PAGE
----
She recommended 2 books to learn more about the topic:

Shakun Sethi— How SexTech will redefine the post-pandemic sexual behaviour

Shakun is the founder of, a global community platform with the mission of breaking down the stigma still associated with sex. They have 300+ sexual wellness educators on there and it’s a place for people to discover, learn and explore. Shakun shared some heartwarming and extremely relatable personal stories from her life that motivated her to create this much-needed platform. Especially during COVID-19 lockdown, we all have much more time to ourselves, and now is the time to be discovering.

“Everyone should know about sex tech. It’s so important. Everyone should be nourishing and enhancing their own sexuality.”

She highlighted the issues with Facebook and how we can’t rely on it solely as a platform and how WoST need to keep collaborating to remove the silos in the industry.

Angelina Aleksandrovich — The Future of Organizing

Angelina is the founder of Raspberry Dream labs, which at its core is an event production company, but they do so much more — they create multi-sensory experience for cybersex. She told us about their two ongoing projects:

Sensory Seduction

This is all about multi-sensory sexual arousal and the possibilities of having sex in the future that isn’t limited to the physical human body.


This series of events are more focused on the audience as participants. RD Labs want to create a space to talk about all kinds of sex. They are building a community around this with talks, workshops and parties. Initially, these events were held in a physical space, but due to COVID-19 they have taken the next step and hosted their first event in Virtual Reality. Their next event is happening on 25th June and will be taking place in VR.

“There is still a lot of taboo and stigma around sex. VR adds a layer of anonymity, so you can be more comfortable. It’s a great way to break the ice for those that need it.”

Erin Chen — Navigating Intimacy for Couples with Kids During Lockdown

Erin is the founder of Gilly app, which is on a mission to improve the intimacy and relationship wellbeing of couples with kids. She rightly reminded us that not everyone is experiencing this “slowdown” during lockdown that seems so prominent on social media, particularly parents. She shared 3 tips for us from the Gilly app, which is based on research from sex & relationship experts:


This is a quick exercise you can do by yourself and then with your partner:

10 years from now, when we look back at this time, what is the story we want to be telling? Is it a story of triumph, resilience, connection? Be as vivid as possible in your story, get as descriptive as possible.

Articulating this story can help us realise the things that are important to us during this hard time. Is it the fact you’re able to have lunch together every day or go to bed with each other every night? When you start to notice the details that really matter to both of you, then these are things you can be intentional about, and where you can focus your efforts.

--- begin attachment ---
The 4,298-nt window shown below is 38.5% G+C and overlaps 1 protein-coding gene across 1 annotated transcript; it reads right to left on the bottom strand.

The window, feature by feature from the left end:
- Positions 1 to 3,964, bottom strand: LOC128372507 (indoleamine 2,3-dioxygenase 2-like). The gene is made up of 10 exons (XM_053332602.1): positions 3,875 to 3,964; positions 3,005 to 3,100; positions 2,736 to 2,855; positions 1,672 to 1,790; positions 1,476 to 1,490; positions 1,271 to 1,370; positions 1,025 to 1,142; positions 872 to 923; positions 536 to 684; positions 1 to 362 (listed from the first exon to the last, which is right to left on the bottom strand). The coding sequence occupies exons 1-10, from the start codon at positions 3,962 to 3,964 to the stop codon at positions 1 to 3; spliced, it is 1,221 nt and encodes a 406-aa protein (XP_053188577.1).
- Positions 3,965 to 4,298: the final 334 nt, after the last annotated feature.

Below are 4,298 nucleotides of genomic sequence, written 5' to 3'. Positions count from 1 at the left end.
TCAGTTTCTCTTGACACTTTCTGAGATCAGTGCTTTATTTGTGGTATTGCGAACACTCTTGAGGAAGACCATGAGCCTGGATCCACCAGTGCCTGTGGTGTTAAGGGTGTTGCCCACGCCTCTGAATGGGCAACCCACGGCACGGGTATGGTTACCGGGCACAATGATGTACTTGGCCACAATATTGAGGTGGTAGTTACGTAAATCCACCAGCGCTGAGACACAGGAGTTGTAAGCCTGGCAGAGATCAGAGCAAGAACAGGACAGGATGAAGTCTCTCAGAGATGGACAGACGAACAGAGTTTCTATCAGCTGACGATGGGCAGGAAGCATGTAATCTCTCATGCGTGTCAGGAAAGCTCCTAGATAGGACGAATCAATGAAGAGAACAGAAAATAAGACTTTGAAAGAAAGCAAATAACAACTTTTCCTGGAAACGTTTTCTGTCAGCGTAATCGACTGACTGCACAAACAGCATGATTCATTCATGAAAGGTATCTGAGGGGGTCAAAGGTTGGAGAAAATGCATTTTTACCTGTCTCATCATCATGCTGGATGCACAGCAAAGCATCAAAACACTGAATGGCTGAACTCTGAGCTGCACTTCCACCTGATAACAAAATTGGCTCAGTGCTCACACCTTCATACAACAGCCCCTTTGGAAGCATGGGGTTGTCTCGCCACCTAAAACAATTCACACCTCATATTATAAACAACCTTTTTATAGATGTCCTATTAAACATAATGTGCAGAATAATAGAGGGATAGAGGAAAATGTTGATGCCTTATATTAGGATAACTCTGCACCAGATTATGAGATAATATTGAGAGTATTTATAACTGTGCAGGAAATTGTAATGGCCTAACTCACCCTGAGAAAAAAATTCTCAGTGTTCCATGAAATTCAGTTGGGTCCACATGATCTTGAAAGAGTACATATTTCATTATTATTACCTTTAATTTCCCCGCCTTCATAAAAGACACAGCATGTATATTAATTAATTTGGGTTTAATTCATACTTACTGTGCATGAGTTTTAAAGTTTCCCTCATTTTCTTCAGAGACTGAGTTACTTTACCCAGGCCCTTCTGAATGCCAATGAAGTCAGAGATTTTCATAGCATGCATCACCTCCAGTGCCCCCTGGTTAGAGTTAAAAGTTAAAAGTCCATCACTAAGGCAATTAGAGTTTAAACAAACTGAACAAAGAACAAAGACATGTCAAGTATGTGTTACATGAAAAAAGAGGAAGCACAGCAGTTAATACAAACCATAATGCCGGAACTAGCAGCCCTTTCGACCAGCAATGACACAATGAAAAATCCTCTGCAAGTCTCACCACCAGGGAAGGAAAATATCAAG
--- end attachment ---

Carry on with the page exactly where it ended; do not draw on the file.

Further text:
Give yourself and your relationship S P A C E . Space to process emotions and space to connect. This can be especially hard for parents, there is often a lot more to do. Try and find space, and it doesn’t have to be big chunks of time either. Some examples:

  • Getting up a little bit earlier to have a shower together
  • Set up a meeting invite for 15mins in the day


This is the invitation is to just focus one small thing for yourself, because if you’re completely depleted it can be very hard to put effort into your relationship. So think of one small thing for yourself (i.e. self care) and one small thing for your relationship.

“Try to remember the power of physical touch; touch can be really healing.”

Blunt— #FuckEarnIt

Blunt is a yoga teacher and professional dominatrix and she schooled us all on the EARN IT Act. This is an intentionally vague & complex law in the US and she wants to try and bring clarity to it. (Now, I am not going to be able to do this justice in just a couple of paragraphs, so please check out for the full low down on this.) The main things to know:

  • EARN IT stands for Eliminating Abusive and Rampant Neglect of Interactive Technologies Act of 2020
  • All of us, including the sex worker community, are going to impacted heavily by this
  • The Act seems to be a shady way to stop end-to-end encryption —it’s a backdoor for law enforcement to read our messages. It affects privacy, freedom of speech and safe communication.
  • The US government is trying to pass this bill in the middle of the pandemic.
  • Check out for more information and what you can do to stop this bill from passing.

“The safe and private communication that we have online to have a democracy would be stripped away from us.”

Sarah Brynn Holliday— Abortion Access in the Age of COVID-19

Sarah works in healing for sexual violence survivors. She informed us how anti-abortion politicians in the US are trying to claim abortion as “non-essential” procedure and how they should be postponed during COVID-19.